discovering pip tools
Last week, I wrote a long blog draft about python package pinning. Then I found this. It's well written, and covers many of the points I wanted to make. The author perfectly summarizes the divide between package development and package deployment to production:
So I dug deeper.
pip-tools #303 perfectly describes the problem I was trying to solve:
Given a minimal dependency list,
- generate a full, expanded dependency list, and
- pin that full dependency list by version and hash.
pip-tools #303 and upstreaming seemed like the ideal solution.
However, pip-tools is broken with pip 8.1.2. The Python Packaging Authority (PyPA) states that pip's public API is the CLI, and
pip-tools could potentially break with every new pip patch release. This is solvable by either using pypa/packaging directly, or switching
pip-tools to use the CLI. That's considerably more work than just integrating hashing capability into
pip-tools. ([EDIT] pip-tools now works with pip 8.1.2, but shoehorning hashes into it is a non-trivial task. I do hope someone tackles it though.)
But I had already whipped up a quick'n'dirty python script that used the pip CLI. (I had assumed that bypassing the internal API was a hack, but evidently this is the supported way of doing things.) So, back to the original blog post, but much shorter:
dephash gen takes a minimal requirements file, and generates an expanded dependency list, pinned by version and hash.
$ cat requirements-dev.txt requests arrow $ dephash gen requirements-dev.txt > requirements-prod.txt $ cat requirements-prod.txt # Generated from dephash.py + hashin.py arrow==0.8.0 \ --hash=sha512:b6c01970d408e1169d042f593859577... python-dateutil==2.5.3 \ --hash=sha512:413b935321f0a65fd8e8ba49990acd5... \ --hash=sha512:d8e28dad57ea85663962f4518faea0e... \ --hash=sha512:107ff2eb6f0715996061262b70844ec... requests==2.10.0 \ --hash=sha512:e5b7d20c4d692b2655c13fa177b8462... \ --hash=sha512:05c6a1a742d31511ca4d3f39534e3e0... six==1.10.0 \ --hash=sha512:a41b40b720c5267e4a47ffb98cdc792... \ --hash=sha512:9a53b7bc8f7e8b358c930eaecf91cc5...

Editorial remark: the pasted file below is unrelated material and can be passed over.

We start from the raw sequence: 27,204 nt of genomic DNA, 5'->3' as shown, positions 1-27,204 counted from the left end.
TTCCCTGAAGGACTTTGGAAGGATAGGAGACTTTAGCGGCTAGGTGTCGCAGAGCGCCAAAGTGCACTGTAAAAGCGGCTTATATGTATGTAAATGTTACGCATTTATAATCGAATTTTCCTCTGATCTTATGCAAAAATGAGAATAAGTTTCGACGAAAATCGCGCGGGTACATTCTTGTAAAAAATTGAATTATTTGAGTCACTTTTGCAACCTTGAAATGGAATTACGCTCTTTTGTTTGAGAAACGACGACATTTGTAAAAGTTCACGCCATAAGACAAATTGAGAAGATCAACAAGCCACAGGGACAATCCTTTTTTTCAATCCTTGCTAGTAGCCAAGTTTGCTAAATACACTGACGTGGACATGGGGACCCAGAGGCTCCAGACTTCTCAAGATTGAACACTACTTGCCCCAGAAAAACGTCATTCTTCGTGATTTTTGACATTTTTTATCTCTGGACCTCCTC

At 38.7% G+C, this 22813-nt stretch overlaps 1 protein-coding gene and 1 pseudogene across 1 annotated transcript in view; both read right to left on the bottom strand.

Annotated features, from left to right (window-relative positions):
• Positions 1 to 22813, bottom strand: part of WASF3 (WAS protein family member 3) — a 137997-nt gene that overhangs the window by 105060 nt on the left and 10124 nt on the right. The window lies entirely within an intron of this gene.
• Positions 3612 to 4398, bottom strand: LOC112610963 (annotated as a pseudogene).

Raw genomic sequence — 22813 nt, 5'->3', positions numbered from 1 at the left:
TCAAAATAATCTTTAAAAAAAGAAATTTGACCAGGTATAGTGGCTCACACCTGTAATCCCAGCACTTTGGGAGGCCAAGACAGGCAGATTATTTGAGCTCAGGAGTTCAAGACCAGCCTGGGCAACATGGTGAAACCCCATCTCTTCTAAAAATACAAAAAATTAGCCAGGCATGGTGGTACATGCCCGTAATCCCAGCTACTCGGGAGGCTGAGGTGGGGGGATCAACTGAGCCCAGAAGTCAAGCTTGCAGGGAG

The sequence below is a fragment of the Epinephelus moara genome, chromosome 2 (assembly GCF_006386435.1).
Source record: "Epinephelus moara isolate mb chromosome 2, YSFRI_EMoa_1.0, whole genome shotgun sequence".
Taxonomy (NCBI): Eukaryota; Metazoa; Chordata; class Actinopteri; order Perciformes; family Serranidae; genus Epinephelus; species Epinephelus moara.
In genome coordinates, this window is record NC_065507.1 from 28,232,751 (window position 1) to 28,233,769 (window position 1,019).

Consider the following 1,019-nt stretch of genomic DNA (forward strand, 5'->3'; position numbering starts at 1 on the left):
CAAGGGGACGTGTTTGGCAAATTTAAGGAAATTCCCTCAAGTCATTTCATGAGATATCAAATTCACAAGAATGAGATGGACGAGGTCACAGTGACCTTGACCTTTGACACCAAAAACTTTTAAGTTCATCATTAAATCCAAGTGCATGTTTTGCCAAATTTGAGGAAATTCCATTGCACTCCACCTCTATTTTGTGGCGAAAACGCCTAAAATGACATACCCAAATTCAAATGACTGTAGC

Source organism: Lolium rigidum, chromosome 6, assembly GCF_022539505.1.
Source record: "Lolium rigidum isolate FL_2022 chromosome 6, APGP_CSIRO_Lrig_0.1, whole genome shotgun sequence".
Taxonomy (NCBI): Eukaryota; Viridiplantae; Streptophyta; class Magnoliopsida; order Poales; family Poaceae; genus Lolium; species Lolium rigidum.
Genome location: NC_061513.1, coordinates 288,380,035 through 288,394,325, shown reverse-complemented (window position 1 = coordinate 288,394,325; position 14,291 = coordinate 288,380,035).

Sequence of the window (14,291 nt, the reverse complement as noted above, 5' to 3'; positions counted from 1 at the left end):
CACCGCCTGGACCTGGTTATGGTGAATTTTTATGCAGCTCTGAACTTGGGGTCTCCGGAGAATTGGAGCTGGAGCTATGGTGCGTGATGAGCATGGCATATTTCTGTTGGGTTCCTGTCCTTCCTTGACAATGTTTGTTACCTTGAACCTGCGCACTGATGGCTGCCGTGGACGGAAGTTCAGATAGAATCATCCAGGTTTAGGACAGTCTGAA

Developers can work against
requirements-dev.txt, with the latest available dependencies. At the same time, production can be pinned against specific package versions+hashes for stability and security.
dephash outdated PATH checks whether
PATH contains outdated packages.
PATH can be a requirements file or virtualenv.
$ cat requirements-outdated.txt six==1.9.0 $ dephash outdated requirements-outdated.txt Found outdated packages in requirements-outdated.txt: six (1.9.0) - Latest: 1.10.0 [wheel]
$ virtualenv -q venv $ venv/bin/pip install -q -r requirements-outdated.txt $ dephash outdated venv Found outdated packages in venv: six (1.9.0) - Latest: 1.10.0 [wheel]
This just uses
pip list --outdated on the backend. I'm tentatively thinking a whitelist of known-outdated dependencies might help here, but I haven't written it yet.
I still think the glorious future involves fixing pip-tools #303 and getting
pip-tools pointed at a supported pypa API. And/or getting
pip-tools upstreamed into
pip. But in the meantime, there's
(I'm leaving my package vendoring musings and python package wishlist for future blogpost(s).)